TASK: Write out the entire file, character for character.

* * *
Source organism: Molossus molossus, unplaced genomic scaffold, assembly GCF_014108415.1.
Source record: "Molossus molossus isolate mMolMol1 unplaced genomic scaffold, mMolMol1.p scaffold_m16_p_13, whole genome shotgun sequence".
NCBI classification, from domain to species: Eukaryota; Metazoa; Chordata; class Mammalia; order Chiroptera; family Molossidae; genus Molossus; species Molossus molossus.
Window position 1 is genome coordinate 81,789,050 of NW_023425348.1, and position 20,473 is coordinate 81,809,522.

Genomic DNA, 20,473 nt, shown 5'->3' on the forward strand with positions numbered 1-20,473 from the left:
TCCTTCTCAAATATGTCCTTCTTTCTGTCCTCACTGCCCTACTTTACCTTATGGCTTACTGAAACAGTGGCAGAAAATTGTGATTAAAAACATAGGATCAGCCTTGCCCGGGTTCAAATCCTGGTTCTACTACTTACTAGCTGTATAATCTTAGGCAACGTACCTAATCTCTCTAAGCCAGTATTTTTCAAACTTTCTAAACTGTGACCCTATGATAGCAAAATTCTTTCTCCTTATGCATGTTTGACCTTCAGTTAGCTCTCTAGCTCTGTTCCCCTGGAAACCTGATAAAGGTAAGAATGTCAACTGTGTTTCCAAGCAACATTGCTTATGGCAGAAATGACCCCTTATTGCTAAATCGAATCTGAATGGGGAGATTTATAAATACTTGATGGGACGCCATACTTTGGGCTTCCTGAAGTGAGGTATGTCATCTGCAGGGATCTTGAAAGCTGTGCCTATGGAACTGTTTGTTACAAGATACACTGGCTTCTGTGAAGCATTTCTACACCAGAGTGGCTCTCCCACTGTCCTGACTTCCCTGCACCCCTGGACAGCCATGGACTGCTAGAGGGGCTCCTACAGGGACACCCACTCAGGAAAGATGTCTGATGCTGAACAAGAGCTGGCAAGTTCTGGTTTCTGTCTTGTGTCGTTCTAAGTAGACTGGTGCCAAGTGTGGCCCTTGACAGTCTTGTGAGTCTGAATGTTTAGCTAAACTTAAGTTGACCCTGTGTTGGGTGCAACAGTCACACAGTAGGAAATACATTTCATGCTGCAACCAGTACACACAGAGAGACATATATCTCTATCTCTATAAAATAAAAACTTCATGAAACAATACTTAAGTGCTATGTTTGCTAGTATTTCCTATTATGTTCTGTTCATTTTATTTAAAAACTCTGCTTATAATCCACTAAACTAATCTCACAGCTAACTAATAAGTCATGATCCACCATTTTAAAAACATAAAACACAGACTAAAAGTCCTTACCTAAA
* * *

Source organism: Molossus molossus, unplaced genomic scaffold, assembly GCF_014108415.1.
Source record: "Molossus molossus isolate mMolMol1 unplaced genomic scaffold, mMolMol1.p scaffold_m16_p_13, whole genome shotgun sequence".
NCBI classification, from domain to species: Eukaryota; Metazoa; Chordata; class Mammalia; order Chiroptera; family Molossidae; genus Molossus; species Molossus molossus.
Window position 1 is genome coordinate 81,789,050 of NW_023425348.1, and position 20,473 is coordinate 81,809,522.

Genomic DNA, 20,473 nt, shown 5'->3' on the forward strand with positions numbered 1-20,473 from the left:
TCCTTCTCAAATATGTCCTTCTTTCTGTCCTCACTGCCCTACTTTACCTTATGGCTTACTGAAACAGTGGCAGAAAATTGTGATTAAAAACATAGGATCAGCCTTGCCCGGGTTCAAATCCTGGTTCTACTACTTACTAGCTGTATAATCTTAGGCAACGTACCTAATCTCTCTAAGCCAGTATTTTTCAAACTTTCTAAACTGTGACCCTATGATAGCAAAATTCTTTCTCCTTATGCATGTTTGACCTTCAGTTAGCTCTCTAGCTCTGTTCCCCTGGAAACCTGATAAAGGTAAGAATGTCAACTGTGTTTCCAAGCAACATTGCTTATGGCAGAAATGACCCCTTATTGCTAAATCGAATCTGAATGGGGAGATTTATAAATACTTGATGGGACGCCATACTTTGGGCTTCCTGAAGTGAGGTATGTCATCTGCAGGGATCTTGAAAGCTGTGCCTATGGAACTGTTTGTTACAAGATACACTGGCTTCTGTGAAGCATTTCTACACCAGAGTGGCTCTCCCACTGTCCTGACTTCCCTGCACCCCTGGACAGCCATGGACTGCTAGAGGGGCTCCTACAGGGACACCCACTCAGGAAAGATGTCTGATGCTGAACAAGAGCTGGCAAGTTCTGGTTTCTGTCTTGTGTCGTTCTAAGTAGACTGGTGCCAAGTGTGGCCCTTGACAGTCTTGTGAGTCTGAATGTTTAGCTAAACTTAAGTTGACCCTGTGTTGGGTGCAACAGTCACACAGTAGGAAATACATTTCATGCTGCAACCAGTACACACAGAGAGACATATATCTCTATCTCTATAAAATAAAAACTTCATGAAACAATACTTAAGTGCTATGTTTGCTAGTATTTCCTATTATGTTCTGTTCATTTTATTTAAAAACTCTGCTTATAATCCACTAAACTAATCTCACAGCTAACTAATAAGTCATGATCCACCATTTTAAAAACATAAAACACAGACTAAAAGTCCTTACCTAAA